The bark is falling off my tree. Is the tree dead? Diseased? Will I have to have it removed? Please see the pics:

Click on any photo for full size

tree trunk

bark missing from tree

bark on ground

trunk with bark missing


  • 2
    ignore the trunk for a moment. Do any of the branches have leaves? Find a nearby tree of the same type and compare leaf amounts. From your pictures the tree appears leafless, and it shouldn't be. That's far more a symptom than bark falling off is. Feb 5, 2013 at 18:34
  • @Kate Gregory: Thanks so much for the comment. Unfortunately, I don't have another tree that's similar to this one. The needles all appear to be brown and there aren't many. There are still some cones. I don't know what kind of tree it is. I live in Maryland, if that helps.
    – Laxmidi
    Feb 6, 2013 at 17:05

2 Answers 2


Most of this looks to be old damage and I suspect it is caused by a porcupine due to:

  • irregular areas chewed off
  • damaged areas are dry with no signs of fungal/viral infection
  • no signs of holes or sawdust indicating borers or beetles
  • some damage occurs well above areas that deer or mice will feed on

Any tree would be stressed from this amount of damage and this seems to be born out by the thinning leaf canopy. As Kate Gregory recommends compare the amount of foliage to similar trees in the area to establish what is healthy.

If it is porcupines one control method is:

...is to place a skirting of galvanized metal or tin around the base of the tree. The metal reaches all the way around the tree trunk and is tall enough that the porcupines can't easily reach above it.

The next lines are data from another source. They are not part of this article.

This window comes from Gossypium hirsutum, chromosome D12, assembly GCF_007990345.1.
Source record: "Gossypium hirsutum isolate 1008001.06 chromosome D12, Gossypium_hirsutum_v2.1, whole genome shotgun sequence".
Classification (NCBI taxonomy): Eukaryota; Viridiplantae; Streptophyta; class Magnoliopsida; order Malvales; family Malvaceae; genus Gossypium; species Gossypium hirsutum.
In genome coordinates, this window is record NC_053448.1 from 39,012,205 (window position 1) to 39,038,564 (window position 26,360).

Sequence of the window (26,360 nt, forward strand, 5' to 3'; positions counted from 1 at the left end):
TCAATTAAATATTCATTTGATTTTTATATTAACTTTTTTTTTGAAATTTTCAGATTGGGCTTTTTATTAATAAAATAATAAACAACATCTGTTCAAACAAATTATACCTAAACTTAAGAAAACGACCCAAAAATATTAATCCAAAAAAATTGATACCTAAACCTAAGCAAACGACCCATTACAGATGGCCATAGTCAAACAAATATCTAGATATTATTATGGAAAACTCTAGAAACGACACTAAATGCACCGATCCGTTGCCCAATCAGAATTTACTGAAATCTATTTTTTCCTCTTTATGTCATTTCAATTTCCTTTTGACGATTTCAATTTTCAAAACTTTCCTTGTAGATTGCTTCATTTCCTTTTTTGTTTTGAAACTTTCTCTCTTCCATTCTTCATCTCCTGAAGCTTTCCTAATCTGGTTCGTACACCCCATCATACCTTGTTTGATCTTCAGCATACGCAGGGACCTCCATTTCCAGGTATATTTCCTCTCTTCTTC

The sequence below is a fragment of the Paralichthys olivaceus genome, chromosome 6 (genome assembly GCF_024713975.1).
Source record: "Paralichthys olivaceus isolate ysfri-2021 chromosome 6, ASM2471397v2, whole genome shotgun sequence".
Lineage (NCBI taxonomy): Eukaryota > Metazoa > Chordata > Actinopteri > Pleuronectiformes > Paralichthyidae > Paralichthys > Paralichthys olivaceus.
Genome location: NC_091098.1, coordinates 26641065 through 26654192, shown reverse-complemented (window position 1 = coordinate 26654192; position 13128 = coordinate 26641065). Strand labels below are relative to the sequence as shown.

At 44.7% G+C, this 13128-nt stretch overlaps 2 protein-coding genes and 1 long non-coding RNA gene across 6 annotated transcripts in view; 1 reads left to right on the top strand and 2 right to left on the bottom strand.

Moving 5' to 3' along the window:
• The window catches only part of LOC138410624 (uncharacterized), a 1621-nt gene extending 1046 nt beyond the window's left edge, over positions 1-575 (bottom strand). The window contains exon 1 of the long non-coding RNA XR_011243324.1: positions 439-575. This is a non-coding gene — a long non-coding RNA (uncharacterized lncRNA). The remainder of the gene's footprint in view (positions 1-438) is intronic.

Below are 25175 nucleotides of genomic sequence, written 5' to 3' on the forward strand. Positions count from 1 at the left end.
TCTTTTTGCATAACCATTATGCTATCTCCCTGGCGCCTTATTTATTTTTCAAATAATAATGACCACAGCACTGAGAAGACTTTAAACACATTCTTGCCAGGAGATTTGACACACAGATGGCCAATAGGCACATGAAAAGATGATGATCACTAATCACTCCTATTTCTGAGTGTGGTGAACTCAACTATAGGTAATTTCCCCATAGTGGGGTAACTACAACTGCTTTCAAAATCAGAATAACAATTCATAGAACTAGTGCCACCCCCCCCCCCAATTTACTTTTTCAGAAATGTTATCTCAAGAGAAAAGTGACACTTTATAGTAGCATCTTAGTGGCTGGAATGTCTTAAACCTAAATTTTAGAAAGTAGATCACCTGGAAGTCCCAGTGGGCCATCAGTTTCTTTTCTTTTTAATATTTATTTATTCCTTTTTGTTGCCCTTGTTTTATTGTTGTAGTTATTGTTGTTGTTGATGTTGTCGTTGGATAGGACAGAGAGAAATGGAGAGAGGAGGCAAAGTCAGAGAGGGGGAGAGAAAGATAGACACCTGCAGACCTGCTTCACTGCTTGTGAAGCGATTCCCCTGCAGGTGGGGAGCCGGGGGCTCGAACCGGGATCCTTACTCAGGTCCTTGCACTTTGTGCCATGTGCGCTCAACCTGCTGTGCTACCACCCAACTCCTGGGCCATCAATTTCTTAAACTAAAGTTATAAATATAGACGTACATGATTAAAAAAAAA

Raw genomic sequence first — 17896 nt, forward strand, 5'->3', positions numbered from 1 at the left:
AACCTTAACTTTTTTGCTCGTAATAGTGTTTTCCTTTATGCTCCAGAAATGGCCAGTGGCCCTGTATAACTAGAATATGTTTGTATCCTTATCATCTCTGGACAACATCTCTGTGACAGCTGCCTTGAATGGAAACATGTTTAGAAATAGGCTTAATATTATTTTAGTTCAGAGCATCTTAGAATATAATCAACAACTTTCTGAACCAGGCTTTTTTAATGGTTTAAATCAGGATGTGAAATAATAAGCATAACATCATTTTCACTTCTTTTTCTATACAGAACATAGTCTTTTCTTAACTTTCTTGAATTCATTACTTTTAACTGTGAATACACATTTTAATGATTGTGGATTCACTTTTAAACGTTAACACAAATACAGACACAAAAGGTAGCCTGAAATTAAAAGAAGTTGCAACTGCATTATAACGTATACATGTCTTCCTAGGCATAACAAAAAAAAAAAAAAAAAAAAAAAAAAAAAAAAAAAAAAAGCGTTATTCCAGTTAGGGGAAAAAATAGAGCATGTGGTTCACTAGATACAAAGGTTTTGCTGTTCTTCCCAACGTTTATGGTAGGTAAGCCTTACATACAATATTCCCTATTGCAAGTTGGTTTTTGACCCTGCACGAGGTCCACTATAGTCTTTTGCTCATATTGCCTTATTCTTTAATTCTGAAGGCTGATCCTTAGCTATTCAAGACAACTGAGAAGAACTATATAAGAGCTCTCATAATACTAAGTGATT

from here. You might be able to see similar damage on other trees in the area.

It is also possible that the cause is something else but we would need to know more about what kind of tree and where it is growing.

Here is a link to complete list of tree guard materials. It includes

  • bitter repellants
  • plastic mesh tubing
  • "rolled roofing, sheet metal or 1/4" galvanized hardware cloth"

Current thinking in tree care in regards to wounds is to leave them alone and let the tree utilize it's natural defense mechanisms to close off the wound. Tar, shellac and numerous other "ideas" people have used do not appear to help the tree and could harm it by providing an area that is sealed where existing fungus/virus/bugs can live in comfort.

  • Thank you for the info. I hadn't considered that a porcupine could've caused the damage... Other than preventing future damage, is there anything that I can treat the trunk with? ...I live in Maryland... I'm not sure what kind of tree it is... I have a few pine trees and they all have green needles.
    – Laxmidi
    Feb 6, 2013 at 17:12
  • 1
    Don't seal wounds in trees. It will "scab over" naturally. This is one case where nature provides the best defense against infections and further damage. There are many products to paint over wounds, but the current consensus seems to be that these products actually cause more harm than using nothing at all. Feb 7, 2013 at 17:00
  • @vallismortis The accepted answer indicates the cause and why it is so hard to diagnose from a picture
    – kevinskio
    Jul 6, 2015 at 23:54
  • The link to metal skirting site is dead.
    – VividD
    Dec 19, 2017 at 6:36
  • @VividD updated link
    – kevinskio
    Dec 26, 2017 at 13:21

I had a tree service come out. They said that it's dead and is infested with pine bark beetles.

Your Answer

By clicking “Post Your Answer”, you agree to our terms of service and acknowledge you have read our privacy policy.

Not the answer you're looking for? Browse other questions tagged or ask your own question.